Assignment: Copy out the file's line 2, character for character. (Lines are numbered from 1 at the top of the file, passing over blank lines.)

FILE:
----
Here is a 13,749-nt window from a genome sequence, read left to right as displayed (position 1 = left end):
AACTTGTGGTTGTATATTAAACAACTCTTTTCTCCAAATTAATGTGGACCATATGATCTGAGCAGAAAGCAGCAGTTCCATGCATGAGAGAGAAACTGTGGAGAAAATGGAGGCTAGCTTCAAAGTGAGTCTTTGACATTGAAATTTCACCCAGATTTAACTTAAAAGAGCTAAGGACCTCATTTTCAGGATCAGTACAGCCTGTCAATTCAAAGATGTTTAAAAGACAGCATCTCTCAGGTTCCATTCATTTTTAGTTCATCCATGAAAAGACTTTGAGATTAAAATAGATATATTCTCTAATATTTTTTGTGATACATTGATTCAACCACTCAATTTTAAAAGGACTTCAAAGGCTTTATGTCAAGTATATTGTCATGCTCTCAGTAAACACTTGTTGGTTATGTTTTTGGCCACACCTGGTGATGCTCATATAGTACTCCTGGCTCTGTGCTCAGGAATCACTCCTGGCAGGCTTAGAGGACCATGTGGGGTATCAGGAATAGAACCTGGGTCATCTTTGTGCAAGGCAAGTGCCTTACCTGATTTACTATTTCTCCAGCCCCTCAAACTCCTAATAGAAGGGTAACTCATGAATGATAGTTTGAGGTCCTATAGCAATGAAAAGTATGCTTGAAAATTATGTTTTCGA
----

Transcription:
AACTTGTGGTTGTATATTAAACAACTCTTTTCTCCAAATTAATGTGGACCATATGATCTGAGCAGAAAGCAGCAGTTCCATGCATGAGAGAGAAACTGTGGAGAAAATGGAGGCTAGCTTCAAAGTGAGTCTTTGACATTGAAATTTCACCCAGATTTAACTTAAAAGAGCTAAGGACCTCATTTTCAGGATCAGTACAGCCTGTCAATTCAAAGATGTTTAAAAGACAGCATCTCTCAGGTTCCATTCATTTTTAGTTCATCCATGAAAAGACTTTGAGATTAAAATAGATATATTCTCTAATATTTTTTGTGATACATTGATTCAACCACTCAATTTTAAAAGGACTTCAAAGGCTTTATGTCAAGTATATTGTCATGCTCTCAGTAAACACTTGTTGGTTATGTTTTTGGCCACACCTGGTGATGCTCATATAGTACTCCTGGCTCTGTGCTCAGGAATCACTCCTGGCAGGCTTAGAGGACCATGTGGGGTATCAGGAATAGAACCTGGGTCATCTTTGTGCAAGGCAAGTGCCTTACCTGATTTACTATTTCTCCAGCCCCTCAAACTCCTAATAGAAGGGTAACTCATGAATGATAGTTTGAGGTCCTATAGCAATGAAAAGTATGCTTGAAAATTATGTTTTCGA